The Gophers’ decision to hire Joe Salem as the replacement for Cal Stoll wasn’t the news of the moment in Big Ten football. This came at the same time Ohio State was getting rid of Woody Hayes, after he came off the sideline swinging when a Clemson player intercepted a pass that guaranteed defeat for the Buckeyes in the 1978 Gator Bowl.
The Hayes news did not deter the nostalgic good feelings we had here when athletic director Paul Giel decided to bring home Salem. He was the popular backup quarterback known as “Smokey Joe” on the 1960 team that went to the Rose Bowl.
Salem had done good work turning around lower-level programs at South Dakota and Northern Arizona. Once he was hired, billboards started to appear with Smokey Joe holding a rose in his teeth.
Get it? There was a Rose Bowl return in our future.
Salem walked in for the start of a scheduling period (1979-84) when the Gophers would play nine Big Ten games in an 11-game schedule.
When Salem was hired, there were a total of 14 bowl games, and it took 8-3 to get an invitation, not 6-6. And for nonconference games, Salem’s Gophers had Ohio for four years, with Southern California in 1979 and 1980, Oregon State in 1981 and Washington State in 1982.
The Gophers were 4-6-1, 5-6 and 6-5 in Salem’s first three seasons. The six victories in 1981 included a 35-31 upset of Ohio State.
There was double-edged optimism entering 1982 for the return of Mike Hohensee, the junior college slinger from California, and for the move into the new Metrodome.
The Gophers had a media day there. Salem looked around the big blue room and said, “This is going to be the Taj Mahal of college football.”
On that August afternoon, Smokey Joe also could have not have imagined what would become of his football program.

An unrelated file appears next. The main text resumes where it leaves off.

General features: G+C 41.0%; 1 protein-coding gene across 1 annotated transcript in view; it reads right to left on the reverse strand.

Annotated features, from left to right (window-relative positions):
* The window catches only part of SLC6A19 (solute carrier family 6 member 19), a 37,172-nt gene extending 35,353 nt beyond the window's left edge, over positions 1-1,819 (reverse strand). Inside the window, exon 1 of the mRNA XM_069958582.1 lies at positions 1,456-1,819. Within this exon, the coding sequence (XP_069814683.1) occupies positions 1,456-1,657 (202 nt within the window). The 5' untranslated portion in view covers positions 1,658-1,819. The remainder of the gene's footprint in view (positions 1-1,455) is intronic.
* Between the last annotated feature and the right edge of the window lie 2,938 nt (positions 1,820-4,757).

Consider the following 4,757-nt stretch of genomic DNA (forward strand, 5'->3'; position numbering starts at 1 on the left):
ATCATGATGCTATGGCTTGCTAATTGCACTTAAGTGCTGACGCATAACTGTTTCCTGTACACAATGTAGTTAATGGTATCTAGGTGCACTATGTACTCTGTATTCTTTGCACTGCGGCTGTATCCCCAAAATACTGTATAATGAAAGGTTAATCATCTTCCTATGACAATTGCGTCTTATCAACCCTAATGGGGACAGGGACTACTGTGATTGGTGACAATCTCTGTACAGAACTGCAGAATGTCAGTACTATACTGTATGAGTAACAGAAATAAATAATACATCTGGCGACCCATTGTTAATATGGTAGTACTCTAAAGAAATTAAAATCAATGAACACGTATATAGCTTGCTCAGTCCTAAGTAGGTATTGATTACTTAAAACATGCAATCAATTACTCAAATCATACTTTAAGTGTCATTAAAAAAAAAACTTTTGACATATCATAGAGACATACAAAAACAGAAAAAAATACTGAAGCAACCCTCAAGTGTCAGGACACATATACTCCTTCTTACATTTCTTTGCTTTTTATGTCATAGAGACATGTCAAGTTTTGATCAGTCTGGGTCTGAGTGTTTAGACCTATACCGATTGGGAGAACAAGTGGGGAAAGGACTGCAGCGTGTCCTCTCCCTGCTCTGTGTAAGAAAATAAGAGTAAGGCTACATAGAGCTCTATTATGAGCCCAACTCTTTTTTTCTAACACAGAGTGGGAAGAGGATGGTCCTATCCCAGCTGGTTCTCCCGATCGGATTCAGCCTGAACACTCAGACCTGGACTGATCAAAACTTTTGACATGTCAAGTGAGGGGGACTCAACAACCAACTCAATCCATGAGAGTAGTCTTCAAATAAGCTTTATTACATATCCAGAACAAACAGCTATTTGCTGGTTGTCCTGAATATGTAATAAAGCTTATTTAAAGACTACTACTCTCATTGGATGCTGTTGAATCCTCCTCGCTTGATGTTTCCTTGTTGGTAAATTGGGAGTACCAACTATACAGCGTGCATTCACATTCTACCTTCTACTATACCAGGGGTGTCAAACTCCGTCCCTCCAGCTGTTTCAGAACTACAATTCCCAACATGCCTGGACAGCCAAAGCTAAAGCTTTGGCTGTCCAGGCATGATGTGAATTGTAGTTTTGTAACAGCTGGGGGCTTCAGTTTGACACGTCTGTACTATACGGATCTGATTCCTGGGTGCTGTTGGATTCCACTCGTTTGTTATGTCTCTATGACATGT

The 1982 Gophers were 3-0, with decisive victories over Ohio, at Purdue and Washington State. They were rated 19th in the country entering the Metrodome’s first-ever Big Ten game vs. Illinois. The crowd was announced at 63,684.
The Gophers led at halftime before melting down against Illinois, with quarterback Tony Eason and a tight end named Tim Brewster. The final was 42-24, and the Gophers followed this by losing seven more for a 1-8 finish in the Big Ten.
One season later, the Gophers ended the eight-game losing streak with a 21-17 road victory against woeful Rice and came home to play Nebraska. No. 1-rated Nebraska. Mike Rozier’s, Turner Gill’s and Irving Fryar’s Nebraska.
Randy Rasmussen, a center/guard and the Gophers captain, was quoted thusly in that Saturday’s Star Tribune:
“Our offense thinks we can move and our defense thinks we can hold them. All we have heard is that No. 1 Nebraska is going to run all over us, but team-wise and coach-wise, we think we can give them a game.”
The final was 84-13. The Cornhuskers played everyone on the trip and couldn’t hold down the score. They had 12 scoring drives that took a combined time of less than 14 minutes.
Sept. 17, 1983. Thirty years ago. It was the night that changed Gophers football. The only Division I football team in a state of 5 million lost its standards for scheduling and for meaningful accomplishment in the landslide of 84-13.
Chuck Dickerson, the one-and-done defensive coordinator for the Gophers, said on the morning after: “Everyone in the country is laughing at us right now.”